By Tricia Rodewald

September 29, 2011

4 Min Read
Trials, Tribulations, and Trends of Medical Device and Diagnostics Funding

funding.jpgAt an insightful AdvaMed 2011 panel discussion, investors weighed in on the state of medical device and diagnostics funding.

 

What’s the current environment for Angel Fund investors?

 

Allan May (Emergent Medical Partners): It’s a difficult time for medical device start-ups. The good news is that there’s a lot of money available in the system and, in general, medical device companies are being financed. Angel investors are particularly active in this area. 30%-35% of all the Angel groups in the country fund early-stage medtech investments and there are about 450 Angel groups active in the U.S. So there’s a strong interest in doing it.

 

The challenge is with Premarket Approvals (PMAs). The FDA, principally, has frozen most PMAs out of the system. This means that innovation in our healthcare system is severely under-challenged at the moment.

 

Some data suggests that as few as ten PMAs will be financed in the entire U.S. this year.

 

Diagnostics remains a tricky area. While the clinical need couldn’t be more obvious and compelling, there’s not a business model to help founders and investors get those products to commercialization in a capital-efficient way that makes a return on those investments. The same is true, at the moment, for healthcare IT.

 

Kevin Wasserstein (Versant Ventures) Venture Capital, as a whole, has underperformed in the last decade and disappointed relative to other asset classes. This trickle down affect has caused the investors who invest in Venture to move into other asset classes and/or think about reducing their allocation in Venture. With money taken out of Venture, the amount of capital available to flow into companies has been significantly reduced.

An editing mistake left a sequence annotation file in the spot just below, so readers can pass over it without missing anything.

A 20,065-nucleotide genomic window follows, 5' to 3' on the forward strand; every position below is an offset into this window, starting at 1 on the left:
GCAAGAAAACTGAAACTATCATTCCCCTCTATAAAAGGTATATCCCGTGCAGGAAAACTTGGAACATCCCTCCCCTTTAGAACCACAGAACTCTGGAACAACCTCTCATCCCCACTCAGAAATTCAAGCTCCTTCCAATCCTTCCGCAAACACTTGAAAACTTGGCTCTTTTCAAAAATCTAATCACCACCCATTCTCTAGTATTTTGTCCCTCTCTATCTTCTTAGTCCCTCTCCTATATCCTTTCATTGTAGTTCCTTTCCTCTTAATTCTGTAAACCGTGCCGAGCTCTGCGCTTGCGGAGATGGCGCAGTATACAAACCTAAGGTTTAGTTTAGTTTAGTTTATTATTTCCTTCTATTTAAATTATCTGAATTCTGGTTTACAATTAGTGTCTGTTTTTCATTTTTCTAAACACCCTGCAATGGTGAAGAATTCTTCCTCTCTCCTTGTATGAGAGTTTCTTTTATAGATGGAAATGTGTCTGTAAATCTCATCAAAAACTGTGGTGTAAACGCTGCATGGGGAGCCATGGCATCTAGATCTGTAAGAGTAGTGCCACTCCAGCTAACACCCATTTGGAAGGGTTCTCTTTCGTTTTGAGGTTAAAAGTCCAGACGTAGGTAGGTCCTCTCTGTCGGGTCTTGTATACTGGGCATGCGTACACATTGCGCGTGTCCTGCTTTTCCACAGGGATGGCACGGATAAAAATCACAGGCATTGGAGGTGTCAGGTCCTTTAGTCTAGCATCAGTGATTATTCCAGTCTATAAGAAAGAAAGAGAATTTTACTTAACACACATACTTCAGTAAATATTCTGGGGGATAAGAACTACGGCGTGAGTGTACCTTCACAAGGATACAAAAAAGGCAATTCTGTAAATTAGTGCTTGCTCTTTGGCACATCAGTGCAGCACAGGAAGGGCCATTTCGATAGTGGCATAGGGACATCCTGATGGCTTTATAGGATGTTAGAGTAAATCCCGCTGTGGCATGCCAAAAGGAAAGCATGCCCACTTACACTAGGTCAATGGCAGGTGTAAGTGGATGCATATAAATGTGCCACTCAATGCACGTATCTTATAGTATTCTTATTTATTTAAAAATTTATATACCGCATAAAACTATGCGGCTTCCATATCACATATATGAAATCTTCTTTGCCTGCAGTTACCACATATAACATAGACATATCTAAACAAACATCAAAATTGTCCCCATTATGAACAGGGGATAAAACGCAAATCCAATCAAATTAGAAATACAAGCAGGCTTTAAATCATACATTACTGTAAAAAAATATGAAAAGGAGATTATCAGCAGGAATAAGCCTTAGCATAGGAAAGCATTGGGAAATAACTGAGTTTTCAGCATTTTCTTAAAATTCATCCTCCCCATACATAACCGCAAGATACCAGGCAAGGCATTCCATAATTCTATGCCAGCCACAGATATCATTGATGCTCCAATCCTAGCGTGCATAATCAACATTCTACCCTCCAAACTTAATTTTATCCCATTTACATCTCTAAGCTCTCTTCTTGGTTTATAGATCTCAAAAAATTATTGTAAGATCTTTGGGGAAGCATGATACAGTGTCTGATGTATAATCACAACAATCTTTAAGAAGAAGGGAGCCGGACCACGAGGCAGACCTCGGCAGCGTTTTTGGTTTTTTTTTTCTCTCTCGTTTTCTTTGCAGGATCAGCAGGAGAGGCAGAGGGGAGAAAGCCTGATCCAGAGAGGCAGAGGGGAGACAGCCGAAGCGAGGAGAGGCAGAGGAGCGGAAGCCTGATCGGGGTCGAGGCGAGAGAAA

Investors are seeking liquidity on their returns, which greatly affects healthcare—medical devices in particular.

 

This behavior has driven many investors toward assets that are closer to liquidity or have a short-term path to liquidity. These timelines aren’t aligned with early-stage investing or investing in the next big idea.

 

This has caused a lot of Venture Capitalists to become risk-averse, which kind of takes the “venture” out of Venture Capital.

 

Brian Miller (Partner and Co-Founder of Linden Capital Partners): Our firm invests in companies with $5 million in cash flow and above so it’s beyond the Angel stage.  

 

When we’ve invested in businesses with FDA exposure we’re budgeting more and putting in more time, expenses, and capital, so that generally means that prices are coming down. There’s less cash flow so there’s less we can pay up front.

 

There is still plenty of capital in the Bio-sector. Funds that were raised before the recession really hit in 2007. Investors like us have a five year investment horizon, so a lot of capital that was raised in the boom times still needs to be put to work.

 

Many of my peers face situations where if they don’t invest the money, they’ll lose it. From there, they’ll be challenged to raise new funds. 2010, for example, was the lowest fundraising year since 2003. This means we can expect significant tightening of funds in 2012 and 2013 as capital becomes even more scarce.

 

Kevin Schimelfenig (SalesForce4Hire): Companies are starting to spend more time understanding a buyer’s process. For example, if you’re going to take a product into the operating room, you need to understand how that hospital is going to make a purchase. Companies that do that are doing very well.

 

Additionally, when looking at additional funding sources, it’s important to mirror your potential buyer and understand what their needs are.

 

It’s also important to look at the business wholeheartedly. What this means is that you can’t just assume someone is going to pay you because you have a test. You not only need to bring value to the patient, you need to bring value to the hospital, the patient, and the insurer. Just having a better product isn’t enough.

 

Additionally, the selling model is changing to the customer. That’s the potential acquirer down the road. This is another reason why it’s important to be very clear about how you’re structuring funding and who the ultimate buyers are.

 

While the funding waters are choppy at the moment, as a whole, investors are cautiously optimistic about the future of medical device and diagnostics funding. With an aging population world-wide and growing demand in emerging markets, the need for new medical innovations is there. At the end of the day, it will come down to how well medtech companies can understand and meet those needs.

Note: Earlier this year, we published a story on Kevin Schimelfenig's take on the device industry: Tackling the Challenge of Launching a New Medical Device

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